Nwabunike Charges Federal Government To Upgrade Nigeria’s Borders For Seamless Trade

Hon. Tony Iju Nwabunike, AMJON Patron

The immediate past National President of the Association of Nigerian Licensed Customs Agents (ANLCA), Anthony Iju Nwabunike said in order for Nigeria to enjoy the full benefit of the African Continental Free Trade Area (AfCFTA) agreement, the government has been tasked to upgrade the country’s borders to SMART ones for seamless transborder trade.


Nwabunike made the call at the 2023 Annual Association of Maritime Journalists of Nigeria (AMJON) Conference and Awards in Lagos on Thursday.

Delivering a paper titled: “The role of the Customs Brokers in Sustaining a Viable Transborder Trade for National Economic Growth”, Nwabunike, who was represented by Barrister Ikechukwu Ukadike stated that Nigeria’s borders are devoid of equipment required of modern day land borders.

His words: “Trade itself is dynamic and influenced by state policies regulating import, export and manufacturing or agriculture. What is allowed in one country could be prohibited in another country

“Whereas the World Customs Organisation (WCO) supports the concept of SMART borders for seamless Trade, Travel and Transport. Nigeria is yet to achieve SMART borders in the real sense of it.


“Nigeria being an Anglophone (English speaking) country is surrounded by neighbors that are predominantly (Francophone) French speaking, which on its own is a challenge when it comes to trade dialogues.

“WCO Members are encouraged to look at how they can strengthen their endeavour to facilitate trade and travel, whilst mitigating threats inherent in the cross-border flows of goods, people, and means of transport.

“Our “SMART” acronym stems from the following guiding principles: Secure, Measurable, Automated, Risk Management-based, and Technology-driven.

“The rapid and safe movement of people and goods across borders encourages trade, travel and transport, and Customs has the dual task of facilitating this flow while securing it. This is no easy task and Customs is expected to be focused and determined to achieve its goal”.


Commenting further on the peculiar nature of Nigerian borders, the maritime consultant noted that the country is still grappling with security in some border states, especially in the northern part of the country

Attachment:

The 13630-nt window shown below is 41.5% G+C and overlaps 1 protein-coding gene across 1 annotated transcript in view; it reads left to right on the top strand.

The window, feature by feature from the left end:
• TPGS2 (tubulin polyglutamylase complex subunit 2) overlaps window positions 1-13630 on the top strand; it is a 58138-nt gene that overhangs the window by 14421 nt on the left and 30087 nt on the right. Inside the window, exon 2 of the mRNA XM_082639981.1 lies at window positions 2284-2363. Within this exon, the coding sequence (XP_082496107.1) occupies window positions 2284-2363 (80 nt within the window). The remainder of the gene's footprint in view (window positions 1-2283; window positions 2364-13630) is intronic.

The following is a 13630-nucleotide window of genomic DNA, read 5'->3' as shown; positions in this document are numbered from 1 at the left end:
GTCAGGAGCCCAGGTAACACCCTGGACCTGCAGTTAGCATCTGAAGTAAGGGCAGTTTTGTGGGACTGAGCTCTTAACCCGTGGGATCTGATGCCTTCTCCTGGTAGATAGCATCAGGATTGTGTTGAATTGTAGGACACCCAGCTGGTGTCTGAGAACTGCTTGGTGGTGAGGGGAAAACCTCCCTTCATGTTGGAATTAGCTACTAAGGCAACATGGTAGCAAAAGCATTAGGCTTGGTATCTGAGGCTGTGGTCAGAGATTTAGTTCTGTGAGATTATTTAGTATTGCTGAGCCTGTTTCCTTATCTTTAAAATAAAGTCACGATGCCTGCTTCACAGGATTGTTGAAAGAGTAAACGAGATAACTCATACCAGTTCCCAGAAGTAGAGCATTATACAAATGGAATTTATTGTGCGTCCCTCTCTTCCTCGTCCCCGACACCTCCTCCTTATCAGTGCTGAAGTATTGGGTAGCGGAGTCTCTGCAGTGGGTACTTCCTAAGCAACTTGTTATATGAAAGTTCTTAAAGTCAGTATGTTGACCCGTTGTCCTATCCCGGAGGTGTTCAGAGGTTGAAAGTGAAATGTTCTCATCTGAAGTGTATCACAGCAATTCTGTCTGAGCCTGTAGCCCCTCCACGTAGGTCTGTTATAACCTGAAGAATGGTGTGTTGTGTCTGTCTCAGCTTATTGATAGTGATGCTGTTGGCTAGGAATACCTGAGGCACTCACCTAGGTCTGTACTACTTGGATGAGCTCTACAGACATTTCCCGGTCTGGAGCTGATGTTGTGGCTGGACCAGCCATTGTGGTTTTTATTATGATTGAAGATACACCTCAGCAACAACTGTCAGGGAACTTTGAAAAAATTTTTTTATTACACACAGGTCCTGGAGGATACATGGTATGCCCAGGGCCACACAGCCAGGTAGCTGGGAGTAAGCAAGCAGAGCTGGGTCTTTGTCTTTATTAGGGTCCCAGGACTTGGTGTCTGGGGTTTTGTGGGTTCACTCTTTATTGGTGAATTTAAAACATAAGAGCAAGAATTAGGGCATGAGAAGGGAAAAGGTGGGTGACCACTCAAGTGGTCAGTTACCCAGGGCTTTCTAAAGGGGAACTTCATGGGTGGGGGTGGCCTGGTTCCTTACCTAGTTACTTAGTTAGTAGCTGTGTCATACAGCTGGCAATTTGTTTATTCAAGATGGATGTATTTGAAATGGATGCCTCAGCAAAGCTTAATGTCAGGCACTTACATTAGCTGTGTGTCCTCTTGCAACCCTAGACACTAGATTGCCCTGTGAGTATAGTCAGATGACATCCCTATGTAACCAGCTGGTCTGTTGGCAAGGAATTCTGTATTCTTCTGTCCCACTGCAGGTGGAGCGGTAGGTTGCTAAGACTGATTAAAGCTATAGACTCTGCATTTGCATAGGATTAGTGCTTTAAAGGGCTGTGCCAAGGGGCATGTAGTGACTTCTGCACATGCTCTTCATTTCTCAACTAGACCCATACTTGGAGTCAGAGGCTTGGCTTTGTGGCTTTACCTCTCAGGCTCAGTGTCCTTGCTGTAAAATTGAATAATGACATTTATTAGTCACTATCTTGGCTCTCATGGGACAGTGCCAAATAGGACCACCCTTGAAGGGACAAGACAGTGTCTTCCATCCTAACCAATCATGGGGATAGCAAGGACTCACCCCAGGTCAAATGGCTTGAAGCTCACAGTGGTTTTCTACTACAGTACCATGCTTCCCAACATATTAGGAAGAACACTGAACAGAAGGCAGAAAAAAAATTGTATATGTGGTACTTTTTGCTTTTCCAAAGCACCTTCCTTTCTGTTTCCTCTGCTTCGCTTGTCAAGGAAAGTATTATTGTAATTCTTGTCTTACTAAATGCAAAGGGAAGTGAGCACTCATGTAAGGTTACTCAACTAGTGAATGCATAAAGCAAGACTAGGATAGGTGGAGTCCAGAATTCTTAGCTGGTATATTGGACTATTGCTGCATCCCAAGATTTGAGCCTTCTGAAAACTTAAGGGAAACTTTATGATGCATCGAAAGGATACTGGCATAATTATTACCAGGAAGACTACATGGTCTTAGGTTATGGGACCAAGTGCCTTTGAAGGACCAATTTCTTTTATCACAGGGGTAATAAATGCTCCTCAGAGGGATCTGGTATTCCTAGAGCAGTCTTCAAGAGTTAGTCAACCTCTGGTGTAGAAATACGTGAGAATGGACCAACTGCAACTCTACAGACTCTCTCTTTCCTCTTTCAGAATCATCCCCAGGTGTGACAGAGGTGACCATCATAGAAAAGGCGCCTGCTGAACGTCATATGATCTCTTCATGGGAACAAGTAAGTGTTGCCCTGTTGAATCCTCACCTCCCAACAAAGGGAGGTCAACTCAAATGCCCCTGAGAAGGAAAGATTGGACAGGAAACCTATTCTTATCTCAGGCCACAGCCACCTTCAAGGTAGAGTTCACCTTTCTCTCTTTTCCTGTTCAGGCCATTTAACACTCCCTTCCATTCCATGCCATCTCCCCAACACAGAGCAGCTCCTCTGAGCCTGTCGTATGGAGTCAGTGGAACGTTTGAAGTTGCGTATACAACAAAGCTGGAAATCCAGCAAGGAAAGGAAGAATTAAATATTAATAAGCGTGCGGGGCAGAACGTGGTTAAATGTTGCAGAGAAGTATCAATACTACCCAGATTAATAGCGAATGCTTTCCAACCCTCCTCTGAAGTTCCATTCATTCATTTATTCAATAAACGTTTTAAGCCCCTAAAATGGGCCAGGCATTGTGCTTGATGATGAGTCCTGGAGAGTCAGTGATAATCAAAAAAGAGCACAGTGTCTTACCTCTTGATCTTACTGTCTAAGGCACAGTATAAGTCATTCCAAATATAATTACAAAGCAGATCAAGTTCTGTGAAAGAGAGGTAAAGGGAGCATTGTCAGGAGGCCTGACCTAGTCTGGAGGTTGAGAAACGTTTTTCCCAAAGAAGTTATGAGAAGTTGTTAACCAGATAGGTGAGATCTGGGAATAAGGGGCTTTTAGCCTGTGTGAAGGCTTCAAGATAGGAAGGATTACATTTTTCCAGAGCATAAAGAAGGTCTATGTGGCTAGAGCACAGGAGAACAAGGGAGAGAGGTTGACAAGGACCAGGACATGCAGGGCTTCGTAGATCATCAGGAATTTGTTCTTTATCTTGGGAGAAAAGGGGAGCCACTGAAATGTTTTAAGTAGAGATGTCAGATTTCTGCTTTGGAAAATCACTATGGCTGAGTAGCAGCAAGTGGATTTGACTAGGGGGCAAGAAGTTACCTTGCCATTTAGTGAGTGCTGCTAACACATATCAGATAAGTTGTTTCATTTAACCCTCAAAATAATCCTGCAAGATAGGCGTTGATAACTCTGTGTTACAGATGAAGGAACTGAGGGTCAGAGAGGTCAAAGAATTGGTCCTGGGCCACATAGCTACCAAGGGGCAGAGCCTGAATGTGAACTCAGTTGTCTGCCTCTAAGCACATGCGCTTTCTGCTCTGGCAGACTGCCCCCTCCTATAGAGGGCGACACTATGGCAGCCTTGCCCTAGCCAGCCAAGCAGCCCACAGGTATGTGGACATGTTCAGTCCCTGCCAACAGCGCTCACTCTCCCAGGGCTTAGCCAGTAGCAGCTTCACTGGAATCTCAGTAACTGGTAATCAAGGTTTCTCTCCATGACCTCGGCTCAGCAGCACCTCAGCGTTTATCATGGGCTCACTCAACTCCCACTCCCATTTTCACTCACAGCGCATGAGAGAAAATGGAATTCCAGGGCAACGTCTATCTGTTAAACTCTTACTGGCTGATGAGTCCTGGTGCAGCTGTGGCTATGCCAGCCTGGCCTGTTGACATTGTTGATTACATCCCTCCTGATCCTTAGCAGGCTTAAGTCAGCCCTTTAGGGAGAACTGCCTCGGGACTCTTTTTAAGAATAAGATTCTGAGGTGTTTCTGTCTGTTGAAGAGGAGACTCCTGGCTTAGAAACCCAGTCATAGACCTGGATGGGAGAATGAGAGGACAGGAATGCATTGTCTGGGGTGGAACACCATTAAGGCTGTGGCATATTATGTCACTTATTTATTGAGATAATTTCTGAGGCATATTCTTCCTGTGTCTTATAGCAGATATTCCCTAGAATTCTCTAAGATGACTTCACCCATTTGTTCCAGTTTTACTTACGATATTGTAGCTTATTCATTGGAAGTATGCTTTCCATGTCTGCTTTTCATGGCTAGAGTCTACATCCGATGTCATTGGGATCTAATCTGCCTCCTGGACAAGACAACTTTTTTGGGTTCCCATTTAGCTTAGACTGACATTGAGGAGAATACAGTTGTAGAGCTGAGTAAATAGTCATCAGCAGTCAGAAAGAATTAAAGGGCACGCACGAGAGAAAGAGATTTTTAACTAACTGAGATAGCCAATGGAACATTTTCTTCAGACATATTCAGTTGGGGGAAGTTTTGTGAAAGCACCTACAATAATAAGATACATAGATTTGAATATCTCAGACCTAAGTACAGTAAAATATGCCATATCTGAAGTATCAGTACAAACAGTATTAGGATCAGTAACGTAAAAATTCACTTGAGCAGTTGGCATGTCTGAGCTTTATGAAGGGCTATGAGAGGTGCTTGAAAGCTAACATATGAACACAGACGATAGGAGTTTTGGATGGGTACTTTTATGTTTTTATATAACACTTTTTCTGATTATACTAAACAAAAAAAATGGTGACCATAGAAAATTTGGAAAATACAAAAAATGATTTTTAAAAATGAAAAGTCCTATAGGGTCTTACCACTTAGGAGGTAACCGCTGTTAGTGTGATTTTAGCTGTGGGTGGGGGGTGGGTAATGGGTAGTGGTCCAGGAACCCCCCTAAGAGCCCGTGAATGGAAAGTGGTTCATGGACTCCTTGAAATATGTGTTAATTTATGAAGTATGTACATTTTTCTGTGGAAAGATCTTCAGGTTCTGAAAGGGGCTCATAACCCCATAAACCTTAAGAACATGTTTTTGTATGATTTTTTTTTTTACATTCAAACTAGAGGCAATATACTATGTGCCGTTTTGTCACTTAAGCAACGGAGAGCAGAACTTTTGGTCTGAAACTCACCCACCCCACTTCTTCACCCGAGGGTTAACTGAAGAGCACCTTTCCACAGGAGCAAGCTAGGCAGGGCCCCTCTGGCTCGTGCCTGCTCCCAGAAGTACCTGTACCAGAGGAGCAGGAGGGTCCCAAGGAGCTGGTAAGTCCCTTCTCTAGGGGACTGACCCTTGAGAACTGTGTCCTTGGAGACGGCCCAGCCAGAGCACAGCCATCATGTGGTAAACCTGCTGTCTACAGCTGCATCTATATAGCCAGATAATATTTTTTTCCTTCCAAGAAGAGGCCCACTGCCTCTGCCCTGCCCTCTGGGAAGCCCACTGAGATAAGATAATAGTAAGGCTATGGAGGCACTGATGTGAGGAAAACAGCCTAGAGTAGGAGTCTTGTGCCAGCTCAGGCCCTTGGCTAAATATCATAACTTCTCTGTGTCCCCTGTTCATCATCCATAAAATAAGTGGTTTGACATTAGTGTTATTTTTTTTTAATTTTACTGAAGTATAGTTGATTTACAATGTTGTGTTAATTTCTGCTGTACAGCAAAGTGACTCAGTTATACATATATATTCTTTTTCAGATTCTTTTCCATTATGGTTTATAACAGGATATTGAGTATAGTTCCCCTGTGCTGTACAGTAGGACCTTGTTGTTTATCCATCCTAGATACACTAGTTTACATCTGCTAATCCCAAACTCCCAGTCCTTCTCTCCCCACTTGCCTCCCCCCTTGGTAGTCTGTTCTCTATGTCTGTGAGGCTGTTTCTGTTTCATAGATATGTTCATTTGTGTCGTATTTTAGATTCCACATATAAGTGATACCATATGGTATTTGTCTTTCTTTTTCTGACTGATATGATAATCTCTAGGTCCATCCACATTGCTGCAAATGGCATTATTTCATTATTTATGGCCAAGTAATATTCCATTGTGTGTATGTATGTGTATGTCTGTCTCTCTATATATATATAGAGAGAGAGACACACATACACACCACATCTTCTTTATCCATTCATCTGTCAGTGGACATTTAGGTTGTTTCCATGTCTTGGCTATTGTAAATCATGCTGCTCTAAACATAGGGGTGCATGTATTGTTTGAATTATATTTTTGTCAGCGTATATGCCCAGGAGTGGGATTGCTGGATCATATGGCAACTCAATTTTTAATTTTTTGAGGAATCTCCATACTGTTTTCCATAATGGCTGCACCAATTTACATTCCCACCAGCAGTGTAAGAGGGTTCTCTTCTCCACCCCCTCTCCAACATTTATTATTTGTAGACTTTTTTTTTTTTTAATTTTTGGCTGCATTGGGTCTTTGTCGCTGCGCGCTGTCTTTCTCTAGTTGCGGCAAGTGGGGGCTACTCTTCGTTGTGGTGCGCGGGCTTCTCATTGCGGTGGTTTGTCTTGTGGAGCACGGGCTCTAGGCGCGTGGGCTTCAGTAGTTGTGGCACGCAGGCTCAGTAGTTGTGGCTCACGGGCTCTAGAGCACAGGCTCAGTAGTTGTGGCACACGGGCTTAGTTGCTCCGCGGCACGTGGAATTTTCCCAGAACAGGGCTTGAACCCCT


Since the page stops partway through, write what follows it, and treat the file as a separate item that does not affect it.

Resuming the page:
He said due to inadequate technology for monitoring and evaluation, there has not been accurate template for measurements of the degrees of trade.

Nwabunike, who explained that one of the roles of Customs brokers includes revenue generation, reiterated his call to the government to consider giving a percentage through statutory provisions to the customs broker.

According to the pioneer chairman of the Council for the Regulation of Freight Forwarding in Nigeria (CRFFN) this will solidify their stake and would enhance productivity as their benefits would be dependent on what they make for the government.

“Over 70 percent of revenue made by government through its agencies from import and export activities have direct and indirect participation of the freight forwarders.

“For 2024, the Comptroller General of Nigeria Customs Service recently said the service aims to collect N6tr for government. Over 4tr of this projected collection will likely be made through customs brokers.

“This is why I would like to reiterate my call to government to consider giving a percentage through statutory provisions to the customs broker. This will be a win-win for government and the brokers as more revenue would be collected. It will also reduce the stress of deploying risk management tools like post clearance audits, alerts and demand notices (DN) to prevent revenue loss”, he said.

Nwabunike also commended AMJON for leading the way for discourse on critical areas of the economic and social life.


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